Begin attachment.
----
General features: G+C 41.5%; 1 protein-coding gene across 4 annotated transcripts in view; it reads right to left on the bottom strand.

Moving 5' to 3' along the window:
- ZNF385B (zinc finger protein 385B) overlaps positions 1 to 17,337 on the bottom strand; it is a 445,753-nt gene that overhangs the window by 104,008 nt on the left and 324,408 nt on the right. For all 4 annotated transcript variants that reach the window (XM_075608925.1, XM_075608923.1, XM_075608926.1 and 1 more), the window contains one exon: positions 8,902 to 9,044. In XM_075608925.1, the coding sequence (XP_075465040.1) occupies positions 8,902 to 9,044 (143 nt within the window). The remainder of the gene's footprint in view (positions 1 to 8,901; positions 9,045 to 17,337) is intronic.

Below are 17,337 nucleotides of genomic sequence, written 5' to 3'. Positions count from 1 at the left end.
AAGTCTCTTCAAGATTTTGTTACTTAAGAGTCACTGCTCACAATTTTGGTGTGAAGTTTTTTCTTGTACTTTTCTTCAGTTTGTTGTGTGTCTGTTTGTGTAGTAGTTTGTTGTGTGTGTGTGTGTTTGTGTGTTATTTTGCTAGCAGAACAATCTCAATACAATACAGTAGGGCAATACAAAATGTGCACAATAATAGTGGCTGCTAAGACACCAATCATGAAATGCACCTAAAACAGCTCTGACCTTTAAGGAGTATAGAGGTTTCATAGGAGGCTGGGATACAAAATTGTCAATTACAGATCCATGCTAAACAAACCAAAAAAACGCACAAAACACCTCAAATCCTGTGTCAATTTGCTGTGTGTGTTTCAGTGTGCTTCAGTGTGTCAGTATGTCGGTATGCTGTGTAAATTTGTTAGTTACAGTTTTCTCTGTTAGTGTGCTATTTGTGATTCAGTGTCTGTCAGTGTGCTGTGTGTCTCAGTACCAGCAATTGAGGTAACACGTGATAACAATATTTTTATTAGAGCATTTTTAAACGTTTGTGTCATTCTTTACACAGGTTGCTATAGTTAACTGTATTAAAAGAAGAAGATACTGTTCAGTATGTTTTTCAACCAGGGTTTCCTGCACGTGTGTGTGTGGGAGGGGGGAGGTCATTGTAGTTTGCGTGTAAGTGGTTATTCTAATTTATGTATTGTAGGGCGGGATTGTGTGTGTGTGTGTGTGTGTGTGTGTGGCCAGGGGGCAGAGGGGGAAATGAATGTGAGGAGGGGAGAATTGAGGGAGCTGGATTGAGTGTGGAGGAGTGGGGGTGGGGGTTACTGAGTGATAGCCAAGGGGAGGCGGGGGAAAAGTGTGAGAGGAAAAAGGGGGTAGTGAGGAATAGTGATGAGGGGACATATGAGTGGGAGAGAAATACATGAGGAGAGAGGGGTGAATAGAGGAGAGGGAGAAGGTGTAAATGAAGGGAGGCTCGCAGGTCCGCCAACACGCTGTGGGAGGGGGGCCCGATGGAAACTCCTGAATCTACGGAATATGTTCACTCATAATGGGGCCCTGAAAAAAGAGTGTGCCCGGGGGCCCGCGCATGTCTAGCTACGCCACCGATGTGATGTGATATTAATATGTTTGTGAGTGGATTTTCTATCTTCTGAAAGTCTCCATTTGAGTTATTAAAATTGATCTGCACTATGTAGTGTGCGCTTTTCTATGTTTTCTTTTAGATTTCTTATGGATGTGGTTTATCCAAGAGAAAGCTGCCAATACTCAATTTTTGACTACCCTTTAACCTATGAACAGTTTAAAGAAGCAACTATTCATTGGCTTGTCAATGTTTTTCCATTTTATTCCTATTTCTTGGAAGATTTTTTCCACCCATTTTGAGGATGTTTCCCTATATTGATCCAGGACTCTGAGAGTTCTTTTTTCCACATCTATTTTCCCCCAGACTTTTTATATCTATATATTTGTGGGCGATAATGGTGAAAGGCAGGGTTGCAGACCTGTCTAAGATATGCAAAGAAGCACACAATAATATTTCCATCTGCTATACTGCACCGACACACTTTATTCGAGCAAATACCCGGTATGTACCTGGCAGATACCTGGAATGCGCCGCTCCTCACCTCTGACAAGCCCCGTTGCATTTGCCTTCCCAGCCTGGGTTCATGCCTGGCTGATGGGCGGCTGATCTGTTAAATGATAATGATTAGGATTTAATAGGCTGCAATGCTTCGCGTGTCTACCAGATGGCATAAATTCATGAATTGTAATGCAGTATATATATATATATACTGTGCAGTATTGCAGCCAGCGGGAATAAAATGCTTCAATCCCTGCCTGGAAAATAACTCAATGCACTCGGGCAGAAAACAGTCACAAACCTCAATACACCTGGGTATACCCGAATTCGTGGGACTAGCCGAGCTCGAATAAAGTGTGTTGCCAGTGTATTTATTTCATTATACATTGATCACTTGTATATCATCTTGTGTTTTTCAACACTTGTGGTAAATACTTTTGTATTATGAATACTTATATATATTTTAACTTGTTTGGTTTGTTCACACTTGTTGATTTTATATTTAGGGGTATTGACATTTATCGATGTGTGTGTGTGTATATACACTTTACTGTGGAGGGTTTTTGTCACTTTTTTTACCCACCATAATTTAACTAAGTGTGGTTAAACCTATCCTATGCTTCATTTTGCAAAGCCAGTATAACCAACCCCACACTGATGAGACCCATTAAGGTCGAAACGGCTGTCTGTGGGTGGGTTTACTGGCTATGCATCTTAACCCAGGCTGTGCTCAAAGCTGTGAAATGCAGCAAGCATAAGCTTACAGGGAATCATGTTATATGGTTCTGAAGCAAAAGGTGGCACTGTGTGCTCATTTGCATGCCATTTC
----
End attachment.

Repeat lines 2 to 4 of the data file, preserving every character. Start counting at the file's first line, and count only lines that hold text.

Moving 5' to 3' along the window:
- ZNF385B (zinc finger protein 385B) overlaps positions 1 to 17,337 on the bottom strand; it is a 445,753-nt gene that overhangs the window by 104,008 nt on the left and 324,408 nt on the right. For all 4 annotated transcript variants that reach the window (XM_075608925.1, XM_075608923.1, XM_075608926.1 and 1 more), the window contains one exon: positions 8,902 to 9,044. In XM_075608925.1, the coding sequence (XP_075465040.1) occupies positions 8,902 to 9,044 (143 nt within the window). The remainder of the gene's footprint in view (positions 1 to 8,901; positions 9,045 to 17,337) is intronic.

Below are 17,337 nucleotides of genomic sequence, written 5' to 3'. Positions count from 1 at the left end.